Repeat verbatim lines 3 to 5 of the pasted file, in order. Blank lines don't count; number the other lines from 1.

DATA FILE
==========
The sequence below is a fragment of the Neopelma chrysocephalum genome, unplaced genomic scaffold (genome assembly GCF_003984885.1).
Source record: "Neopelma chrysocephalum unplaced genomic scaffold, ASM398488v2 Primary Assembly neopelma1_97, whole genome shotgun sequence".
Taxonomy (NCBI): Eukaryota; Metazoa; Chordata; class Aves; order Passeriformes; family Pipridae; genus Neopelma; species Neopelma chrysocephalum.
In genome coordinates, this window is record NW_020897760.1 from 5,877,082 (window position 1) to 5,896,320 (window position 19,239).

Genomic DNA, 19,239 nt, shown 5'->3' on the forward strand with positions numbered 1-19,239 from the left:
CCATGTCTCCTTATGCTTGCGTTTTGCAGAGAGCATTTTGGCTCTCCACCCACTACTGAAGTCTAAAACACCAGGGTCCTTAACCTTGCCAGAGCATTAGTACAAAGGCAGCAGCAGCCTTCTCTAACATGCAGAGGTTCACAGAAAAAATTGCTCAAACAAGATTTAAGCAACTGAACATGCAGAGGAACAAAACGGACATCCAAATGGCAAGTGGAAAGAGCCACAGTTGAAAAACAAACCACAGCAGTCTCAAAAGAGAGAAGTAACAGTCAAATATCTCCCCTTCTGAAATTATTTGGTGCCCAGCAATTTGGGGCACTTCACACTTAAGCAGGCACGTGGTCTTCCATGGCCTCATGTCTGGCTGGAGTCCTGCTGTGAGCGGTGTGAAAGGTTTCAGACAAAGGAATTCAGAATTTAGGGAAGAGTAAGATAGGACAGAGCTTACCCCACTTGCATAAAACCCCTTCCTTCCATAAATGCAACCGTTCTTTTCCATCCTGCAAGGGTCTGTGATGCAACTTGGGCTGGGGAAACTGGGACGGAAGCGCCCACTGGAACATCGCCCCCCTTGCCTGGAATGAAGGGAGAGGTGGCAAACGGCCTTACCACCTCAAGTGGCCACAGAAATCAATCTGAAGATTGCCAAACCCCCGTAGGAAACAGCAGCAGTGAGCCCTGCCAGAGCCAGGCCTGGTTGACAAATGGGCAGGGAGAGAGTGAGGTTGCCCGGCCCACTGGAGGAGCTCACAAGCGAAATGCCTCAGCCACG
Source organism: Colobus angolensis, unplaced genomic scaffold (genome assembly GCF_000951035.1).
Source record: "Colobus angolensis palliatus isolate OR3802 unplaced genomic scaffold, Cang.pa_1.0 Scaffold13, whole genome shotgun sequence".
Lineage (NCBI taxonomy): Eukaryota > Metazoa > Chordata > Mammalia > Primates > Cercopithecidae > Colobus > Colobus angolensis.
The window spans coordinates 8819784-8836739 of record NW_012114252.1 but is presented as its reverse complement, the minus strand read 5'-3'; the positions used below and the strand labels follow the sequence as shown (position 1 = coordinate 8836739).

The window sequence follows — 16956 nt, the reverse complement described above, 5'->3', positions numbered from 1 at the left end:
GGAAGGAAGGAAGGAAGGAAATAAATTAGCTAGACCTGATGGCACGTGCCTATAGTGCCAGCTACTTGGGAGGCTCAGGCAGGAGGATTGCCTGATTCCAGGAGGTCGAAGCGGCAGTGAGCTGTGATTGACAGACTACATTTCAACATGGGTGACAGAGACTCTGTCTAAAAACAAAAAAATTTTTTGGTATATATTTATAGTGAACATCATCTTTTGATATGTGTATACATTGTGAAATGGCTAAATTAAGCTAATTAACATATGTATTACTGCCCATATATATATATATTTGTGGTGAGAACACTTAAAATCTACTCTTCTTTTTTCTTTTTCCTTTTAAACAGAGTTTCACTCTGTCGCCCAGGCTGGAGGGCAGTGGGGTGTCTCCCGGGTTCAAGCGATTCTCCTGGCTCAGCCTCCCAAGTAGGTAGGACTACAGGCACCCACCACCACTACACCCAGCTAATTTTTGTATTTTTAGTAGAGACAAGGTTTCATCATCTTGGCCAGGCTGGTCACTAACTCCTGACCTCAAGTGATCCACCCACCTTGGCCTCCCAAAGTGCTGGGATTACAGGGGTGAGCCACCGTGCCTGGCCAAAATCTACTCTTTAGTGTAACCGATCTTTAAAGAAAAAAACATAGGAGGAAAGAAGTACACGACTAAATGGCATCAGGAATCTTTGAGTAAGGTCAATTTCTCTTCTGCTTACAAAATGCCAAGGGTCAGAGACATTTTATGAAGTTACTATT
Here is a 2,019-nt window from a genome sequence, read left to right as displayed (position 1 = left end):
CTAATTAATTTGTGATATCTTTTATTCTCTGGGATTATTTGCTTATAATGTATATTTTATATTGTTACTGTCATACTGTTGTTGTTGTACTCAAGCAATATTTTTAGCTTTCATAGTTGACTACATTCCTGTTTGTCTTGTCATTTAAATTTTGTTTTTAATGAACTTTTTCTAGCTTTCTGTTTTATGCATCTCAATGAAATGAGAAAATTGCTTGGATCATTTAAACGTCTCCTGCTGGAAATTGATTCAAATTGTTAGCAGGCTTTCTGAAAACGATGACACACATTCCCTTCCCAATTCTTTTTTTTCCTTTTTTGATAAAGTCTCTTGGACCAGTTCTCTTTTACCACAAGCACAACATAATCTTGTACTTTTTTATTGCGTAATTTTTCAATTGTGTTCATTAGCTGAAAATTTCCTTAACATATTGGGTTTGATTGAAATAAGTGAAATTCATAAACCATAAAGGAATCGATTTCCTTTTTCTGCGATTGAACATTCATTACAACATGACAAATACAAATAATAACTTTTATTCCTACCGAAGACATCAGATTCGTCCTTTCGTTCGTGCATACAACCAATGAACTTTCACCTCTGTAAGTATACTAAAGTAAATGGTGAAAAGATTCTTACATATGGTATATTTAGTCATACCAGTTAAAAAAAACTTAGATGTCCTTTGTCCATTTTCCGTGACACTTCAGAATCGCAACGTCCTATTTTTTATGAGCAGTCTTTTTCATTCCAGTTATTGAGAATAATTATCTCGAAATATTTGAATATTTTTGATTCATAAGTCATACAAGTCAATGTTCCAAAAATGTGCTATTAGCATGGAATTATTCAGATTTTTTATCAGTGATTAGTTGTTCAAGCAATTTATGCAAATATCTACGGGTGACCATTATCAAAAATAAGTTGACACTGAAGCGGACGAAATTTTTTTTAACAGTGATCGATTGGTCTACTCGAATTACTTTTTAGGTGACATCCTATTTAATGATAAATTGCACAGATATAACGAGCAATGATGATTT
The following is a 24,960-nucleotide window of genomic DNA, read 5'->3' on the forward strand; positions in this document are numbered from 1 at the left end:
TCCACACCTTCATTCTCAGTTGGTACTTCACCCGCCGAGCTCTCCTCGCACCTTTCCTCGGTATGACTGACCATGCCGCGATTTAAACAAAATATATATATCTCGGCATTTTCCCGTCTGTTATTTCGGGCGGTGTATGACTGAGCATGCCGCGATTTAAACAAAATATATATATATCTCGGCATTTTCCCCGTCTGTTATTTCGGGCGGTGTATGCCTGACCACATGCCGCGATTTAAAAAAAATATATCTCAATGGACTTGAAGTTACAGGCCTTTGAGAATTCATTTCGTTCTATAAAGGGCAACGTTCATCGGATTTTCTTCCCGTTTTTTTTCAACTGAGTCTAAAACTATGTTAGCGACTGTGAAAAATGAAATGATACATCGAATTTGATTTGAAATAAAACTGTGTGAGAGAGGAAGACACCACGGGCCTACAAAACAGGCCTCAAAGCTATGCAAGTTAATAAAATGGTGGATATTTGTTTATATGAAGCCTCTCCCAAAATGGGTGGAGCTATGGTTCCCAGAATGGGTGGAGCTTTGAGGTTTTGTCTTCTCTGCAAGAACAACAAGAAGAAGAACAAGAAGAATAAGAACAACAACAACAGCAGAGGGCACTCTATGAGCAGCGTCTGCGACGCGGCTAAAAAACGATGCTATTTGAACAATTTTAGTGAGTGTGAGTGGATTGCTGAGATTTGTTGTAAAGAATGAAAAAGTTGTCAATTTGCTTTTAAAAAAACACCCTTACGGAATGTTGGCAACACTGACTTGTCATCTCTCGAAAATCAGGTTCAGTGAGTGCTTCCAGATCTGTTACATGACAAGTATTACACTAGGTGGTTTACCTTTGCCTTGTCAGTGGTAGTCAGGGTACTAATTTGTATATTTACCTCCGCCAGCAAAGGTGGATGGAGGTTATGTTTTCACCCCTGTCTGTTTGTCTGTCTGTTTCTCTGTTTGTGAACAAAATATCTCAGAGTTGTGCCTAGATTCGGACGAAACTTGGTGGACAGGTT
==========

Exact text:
Taxonomy (NCBI): Eukaryota; Metazoa; Chordata; class Aves; order Passeriformes; family Pipridae; genus Neopelma; species Neopelma chrysocephalum.
In genome coordinates, this window is record NW_020897760.1 from 5,877,082 (window position 1) to 5,896,320 (window position 19,239).

Genomic DNA, 19,239 nt, shown 5'->3' on the forward strand with positions numbered 1-19,239 from the left: